Introduction to Modern Cryptography - INFR11131

Lecturer: Aggelos Kiayias

Meeting Time: Wednesday 9-10:50am

Meeting Room: Old Infirmary 2.13 for October 19th, remaining of semester Hunter Building, Lecture Theatre O17, except last two classes (November 23, 30th) again in Old Infirmary 2.13

Class Notes: [Cryptograph_Primitives_and_Protocols.pdf] draft of 23rd November

Bitcoin slides by Giorgos Panagiotakos: [lectureIMC.pdf]

Course Work (Due 23rd November 2016) : [hw.pdf] Revised!

Exam Structure. The exam has 3 problems from which you have to solve 2 of them. Each problem has a number of questions. You are supposed to answer all questions. Answering a question requires expressing  a security model, a protocol or algorithm, or a security proof that a protocol or algorithm is secure based on a model that you either know or it is given in the statement. Sample question (1/2 of a problem)

Useful References.

  1. 1A Computational Introduction to Number Theory and Algebra by V. Shoup

  2. 2Mathematics of Public Key Cryptography by S. Galbraith

  3. 3Handbook of Applied Cryptography, by A. Menezes, P. van Oorschot, and S. A. Vanstone.

Class log.


We met Alice and Bob and considered how they can flip a coin over the telephone. We discussed Manuel Blum’s coin flipping protocol using an underlying notion of an opaque box. We identified the properties that the box should satisfy in order to be useful in the protocol, hiding and binding. In the 2nd half of the hour we discussed the process that we use in modern cryptography to design and analyze algorithms and protocols. We also discussed the relation to P and NP. Section 1 from the notes.


We discussed group operations and introduced modular arithmetic (Section 2.1 without the Chinese Remainder Theorem). We then discussed the exponentiation problem and we discussed how we can get an algorithmic solution that is efficient. This is not in the notes but you can read about it in e.g., Wikipedia, see this link. We introduced the inverse problem in the form of computing the logarithm of an element in the group for a given generator. This problem will be eventually identified as the discrete logarithm problem, see Definition 6.2.1 in Section  6.2).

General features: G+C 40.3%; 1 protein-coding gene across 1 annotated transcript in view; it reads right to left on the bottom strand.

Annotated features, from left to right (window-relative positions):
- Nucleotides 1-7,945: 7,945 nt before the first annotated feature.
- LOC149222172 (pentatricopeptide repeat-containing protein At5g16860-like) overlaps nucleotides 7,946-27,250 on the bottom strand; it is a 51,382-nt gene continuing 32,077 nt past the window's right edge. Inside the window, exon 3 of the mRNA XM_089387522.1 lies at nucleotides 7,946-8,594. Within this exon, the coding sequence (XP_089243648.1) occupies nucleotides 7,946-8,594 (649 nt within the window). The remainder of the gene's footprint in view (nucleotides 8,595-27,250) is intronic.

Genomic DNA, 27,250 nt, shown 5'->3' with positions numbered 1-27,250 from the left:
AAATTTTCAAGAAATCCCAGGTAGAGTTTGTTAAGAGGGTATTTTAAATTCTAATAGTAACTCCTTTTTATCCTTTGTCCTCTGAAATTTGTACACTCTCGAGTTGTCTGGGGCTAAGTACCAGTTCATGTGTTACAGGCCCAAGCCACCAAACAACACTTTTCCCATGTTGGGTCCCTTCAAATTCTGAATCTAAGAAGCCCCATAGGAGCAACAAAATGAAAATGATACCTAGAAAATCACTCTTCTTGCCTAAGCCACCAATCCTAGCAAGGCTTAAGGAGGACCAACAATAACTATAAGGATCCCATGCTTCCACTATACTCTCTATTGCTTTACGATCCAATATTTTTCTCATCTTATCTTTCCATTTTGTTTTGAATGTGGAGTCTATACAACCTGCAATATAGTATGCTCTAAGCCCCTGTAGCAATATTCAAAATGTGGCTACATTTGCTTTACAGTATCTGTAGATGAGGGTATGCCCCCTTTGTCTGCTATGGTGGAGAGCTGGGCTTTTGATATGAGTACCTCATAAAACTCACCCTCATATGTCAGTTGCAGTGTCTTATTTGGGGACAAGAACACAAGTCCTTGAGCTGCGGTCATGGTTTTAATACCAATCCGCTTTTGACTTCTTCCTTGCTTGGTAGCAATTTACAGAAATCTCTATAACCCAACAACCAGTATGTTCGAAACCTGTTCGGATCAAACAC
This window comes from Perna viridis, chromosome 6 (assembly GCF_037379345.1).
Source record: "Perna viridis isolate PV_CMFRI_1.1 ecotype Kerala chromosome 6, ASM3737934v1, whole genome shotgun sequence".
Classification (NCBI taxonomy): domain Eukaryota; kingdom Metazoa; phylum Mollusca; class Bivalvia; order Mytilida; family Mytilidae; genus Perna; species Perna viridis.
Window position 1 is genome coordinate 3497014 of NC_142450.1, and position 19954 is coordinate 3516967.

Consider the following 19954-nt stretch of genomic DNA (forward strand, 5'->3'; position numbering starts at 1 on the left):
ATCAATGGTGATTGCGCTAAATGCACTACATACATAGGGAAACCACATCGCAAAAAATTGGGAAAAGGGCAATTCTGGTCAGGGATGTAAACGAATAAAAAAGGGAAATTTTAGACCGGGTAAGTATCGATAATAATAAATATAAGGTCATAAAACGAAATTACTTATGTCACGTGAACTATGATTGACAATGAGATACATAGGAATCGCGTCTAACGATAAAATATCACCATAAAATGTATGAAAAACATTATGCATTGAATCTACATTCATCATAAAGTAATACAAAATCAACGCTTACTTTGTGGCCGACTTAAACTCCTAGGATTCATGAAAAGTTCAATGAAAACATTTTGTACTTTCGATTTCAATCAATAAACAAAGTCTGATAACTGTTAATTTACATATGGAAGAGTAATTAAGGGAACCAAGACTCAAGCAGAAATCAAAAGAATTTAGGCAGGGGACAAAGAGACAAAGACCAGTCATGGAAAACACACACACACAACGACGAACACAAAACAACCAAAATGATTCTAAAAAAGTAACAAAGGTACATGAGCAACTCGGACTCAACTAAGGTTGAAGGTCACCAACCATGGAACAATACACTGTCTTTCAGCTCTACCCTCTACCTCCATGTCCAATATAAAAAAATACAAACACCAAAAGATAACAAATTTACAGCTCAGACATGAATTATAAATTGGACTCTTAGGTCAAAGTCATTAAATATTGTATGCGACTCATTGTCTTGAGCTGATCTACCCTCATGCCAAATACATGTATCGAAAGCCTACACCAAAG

We studied probabilistic algorithms. We defined the output probability of a probabilistic algorithm and the events that may be defined with respect to this output. We explained the importance of using probabilistic algorithms when arguing about the hardness of problems that are relevant to Cryptography. We sketched a way to realize a commitment scheme which is the primitive that can implement the “box” used in the coin flipping protocol. Refer to Section 2.8.


We defined formally the correctness and security of commitment schemes, in the properties of correctness, binding, hiding, cf. Section 3. We then recalled the construction of commitment schemes based on multiplicative groups (Pedersen commitment). We started the discussion on the security proof focusing on the binding property.


We covered the properties for commitment schemes, hiding and binding in more detail and completed the proof for perfect hiding with malicious parameter generation and computational binding under the discrete logarithm problem. We introduced statistical distance as an important measure of similarity between random variables. We introduced the problem of key exchange and described the Diffie Hellman key exchange protocol. The lecture corresponds to Sections 2.6, 2.7, 3.3, 3, 6.1.


Introduction to Bitcoin. Bernoulli trials, Binomial distribution, Chernoff bounds. Bitcoin, currencies, double spending attacks, transactions, blocks, proof of work, difficulty. Modeling Bitcoin, Random oracle. Successful rounds. Synchronous operation.  [lectureIMC.pdf] Refer to Section 2.5 for the tail bounds.


We completed the analysis for Diffie Hellman Key Exchange. Sections 6.4, 6.5 from the notes.


Public-key encryption. The ElGamal scheme. Proof of security of ElGamal under the DDH Assumption. Refer to Section 9 from the notes.


Digital Signature schemes and their significance. Trapdoor one-way functions. Applications of digital signatures. See Sections 6.8, 7.1, 7.2.


The proof of security of digital signatures “full domain hash” assuming a one-way trapdoor function in the random oracle model. Section 7.5.


Exercise discussion, farewell.

For the exam you have to study all the above mentioned sections from the notes. Specifically, sections

1 2.1 without the Chinese Remainder Theorem, 2.5, 2.6, 2.7, 2.8,  3 6.1, Definition 6.2.1, 6.4, 6.5, 6.8,7.1,7.2.,7.5, 9.